How do we know? Because the Trust has asked them. We’ve had an unprecedented response to our public consultation on the Government’s green paper. Tens of thousands of people have taken the time to tell us what they think.

It’s the job of the Trust to represent the views of licence fee payers and to make sure their views are heard. When it comes to the BBC, it is the licence fee payers who pay the bills and it should be them who call the shots. We must make sure their views are heard loud and clear in the current debate over Charter Renewal and not drowned out by the press, politicians and the industry at large.


So, what are they telling us? Bluntly, there is next-to-no public appetite for radical change in the BBC. They want us to build an even better BBC, not to tear it down. They want us to build on the BBC’s strong foundations, not dig them up. Of course they want to see some changes, but people want tomorrow’s BBC to be protected but reformed. So, yes to intelligent, targeted improvements. No to total transformation. They want evolution, not revolution.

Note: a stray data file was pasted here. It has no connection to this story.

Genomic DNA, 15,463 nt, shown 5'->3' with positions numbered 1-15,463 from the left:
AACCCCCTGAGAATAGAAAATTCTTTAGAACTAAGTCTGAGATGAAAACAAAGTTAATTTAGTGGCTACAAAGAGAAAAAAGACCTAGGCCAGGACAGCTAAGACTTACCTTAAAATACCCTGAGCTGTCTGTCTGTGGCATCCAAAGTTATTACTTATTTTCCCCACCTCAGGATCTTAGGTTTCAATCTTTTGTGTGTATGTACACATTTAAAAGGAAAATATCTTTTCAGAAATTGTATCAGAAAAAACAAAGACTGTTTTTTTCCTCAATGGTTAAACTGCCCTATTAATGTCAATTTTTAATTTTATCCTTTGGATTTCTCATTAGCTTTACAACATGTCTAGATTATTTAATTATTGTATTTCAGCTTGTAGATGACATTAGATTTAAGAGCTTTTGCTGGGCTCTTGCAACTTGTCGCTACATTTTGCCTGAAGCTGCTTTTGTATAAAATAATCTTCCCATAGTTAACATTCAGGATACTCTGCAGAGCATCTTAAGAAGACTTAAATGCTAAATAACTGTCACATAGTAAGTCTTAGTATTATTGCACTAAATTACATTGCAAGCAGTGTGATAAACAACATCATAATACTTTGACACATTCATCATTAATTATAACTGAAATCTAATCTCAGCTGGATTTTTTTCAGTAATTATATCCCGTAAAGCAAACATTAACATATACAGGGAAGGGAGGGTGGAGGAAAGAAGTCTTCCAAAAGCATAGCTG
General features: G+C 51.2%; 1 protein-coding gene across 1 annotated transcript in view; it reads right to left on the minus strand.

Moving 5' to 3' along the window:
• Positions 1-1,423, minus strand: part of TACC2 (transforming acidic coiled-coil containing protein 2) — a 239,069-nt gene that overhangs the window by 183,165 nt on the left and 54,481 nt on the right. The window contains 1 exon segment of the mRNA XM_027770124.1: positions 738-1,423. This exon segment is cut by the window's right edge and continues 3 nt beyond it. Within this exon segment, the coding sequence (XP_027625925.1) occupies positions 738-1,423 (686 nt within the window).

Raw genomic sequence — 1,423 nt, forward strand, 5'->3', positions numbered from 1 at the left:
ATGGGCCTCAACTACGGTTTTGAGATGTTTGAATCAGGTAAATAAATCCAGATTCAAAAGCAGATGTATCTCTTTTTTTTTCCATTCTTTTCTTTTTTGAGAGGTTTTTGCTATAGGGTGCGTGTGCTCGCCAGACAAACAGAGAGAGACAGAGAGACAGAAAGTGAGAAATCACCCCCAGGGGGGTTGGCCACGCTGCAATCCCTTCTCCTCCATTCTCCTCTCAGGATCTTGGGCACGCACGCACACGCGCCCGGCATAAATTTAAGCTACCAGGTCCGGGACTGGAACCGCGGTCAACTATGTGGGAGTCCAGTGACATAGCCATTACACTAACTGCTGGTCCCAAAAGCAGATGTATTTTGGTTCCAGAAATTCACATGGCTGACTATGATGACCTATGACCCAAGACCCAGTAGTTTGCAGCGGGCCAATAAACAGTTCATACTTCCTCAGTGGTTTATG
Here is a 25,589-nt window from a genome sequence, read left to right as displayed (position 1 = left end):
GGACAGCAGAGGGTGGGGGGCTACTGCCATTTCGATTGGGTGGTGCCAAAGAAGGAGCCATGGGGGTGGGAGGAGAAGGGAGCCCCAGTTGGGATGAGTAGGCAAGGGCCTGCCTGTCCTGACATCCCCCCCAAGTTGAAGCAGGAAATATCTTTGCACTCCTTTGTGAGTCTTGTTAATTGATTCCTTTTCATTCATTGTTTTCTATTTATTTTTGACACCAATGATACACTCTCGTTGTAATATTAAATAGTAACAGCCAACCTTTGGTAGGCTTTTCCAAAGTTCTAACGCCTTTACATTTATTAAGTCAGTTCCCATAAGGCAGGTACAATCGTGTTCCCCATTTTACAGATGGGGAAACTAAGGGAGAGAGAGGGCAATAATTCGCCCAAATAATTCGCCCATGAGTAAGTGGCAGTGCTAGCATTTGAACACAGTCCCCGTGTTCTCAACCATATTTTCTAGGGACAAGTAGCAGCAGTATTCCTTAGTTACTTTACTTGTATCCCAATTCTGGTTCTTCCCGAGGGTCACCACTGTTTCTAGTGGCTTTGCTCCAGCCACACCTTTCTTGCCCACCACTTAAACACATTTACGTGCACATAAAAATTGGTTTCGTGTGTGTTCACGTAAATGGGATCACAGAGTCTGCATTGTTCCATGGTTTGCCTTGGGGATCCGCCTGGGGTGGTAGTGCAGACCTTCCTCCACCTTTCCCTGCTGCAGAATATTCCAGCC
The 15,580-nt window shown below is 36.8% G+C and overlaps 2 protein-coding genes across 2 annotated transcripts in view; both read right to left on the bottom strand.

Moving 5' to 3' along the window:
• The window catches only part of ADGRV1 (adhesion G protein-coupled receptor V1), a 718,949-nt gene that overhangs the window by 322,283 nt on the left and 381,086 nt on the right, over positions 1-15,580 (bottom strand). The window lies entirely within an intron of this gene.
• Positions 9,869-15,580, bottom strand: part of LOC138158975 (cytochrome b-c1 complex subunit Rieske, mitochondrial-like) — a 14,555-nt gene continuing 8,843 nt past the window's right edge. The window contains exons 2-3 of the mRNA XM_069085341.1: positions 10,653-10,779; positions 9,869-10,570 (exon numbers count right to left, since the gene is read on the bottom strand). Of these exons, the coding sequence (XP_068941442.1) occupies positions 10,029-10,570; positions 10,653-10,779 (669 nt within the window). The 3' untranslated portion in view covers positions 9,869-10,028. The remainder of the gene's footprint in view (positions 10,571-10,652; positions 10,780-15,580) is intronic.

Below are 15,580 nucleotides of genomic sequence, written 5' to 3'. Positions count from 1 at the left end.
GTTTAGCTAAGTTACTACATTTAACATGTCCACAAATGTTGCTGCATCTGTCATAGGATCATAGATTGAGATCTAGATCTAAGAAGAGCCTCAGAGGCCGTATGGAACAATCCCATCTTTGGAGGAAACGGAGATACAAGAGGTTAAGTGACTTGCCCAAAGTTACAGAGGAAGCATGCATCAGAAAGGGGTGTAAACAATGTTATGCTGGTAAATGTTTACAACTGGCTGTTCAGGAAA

Contrary to what the critics say, the BBC is not a series of problems that need fixing. For the most part, it works brilliantly well, and that's the message we've heard back from the public. Only 7% want the BBC to do less, while 56% actually want the BBC to do more.

If anything, people are slightly anxious about changes to the BBC they know – they don’t want to lose any services they love and they worry about it being spread too thin. But to retain its relevance, the BBC needs to continue to evolve and update itself. It can’t be frozen in aspic and its supporters shouldn’t want it to be. It's not a relic of a bygone era. It needs to be as much a part of our future as it is part of our past.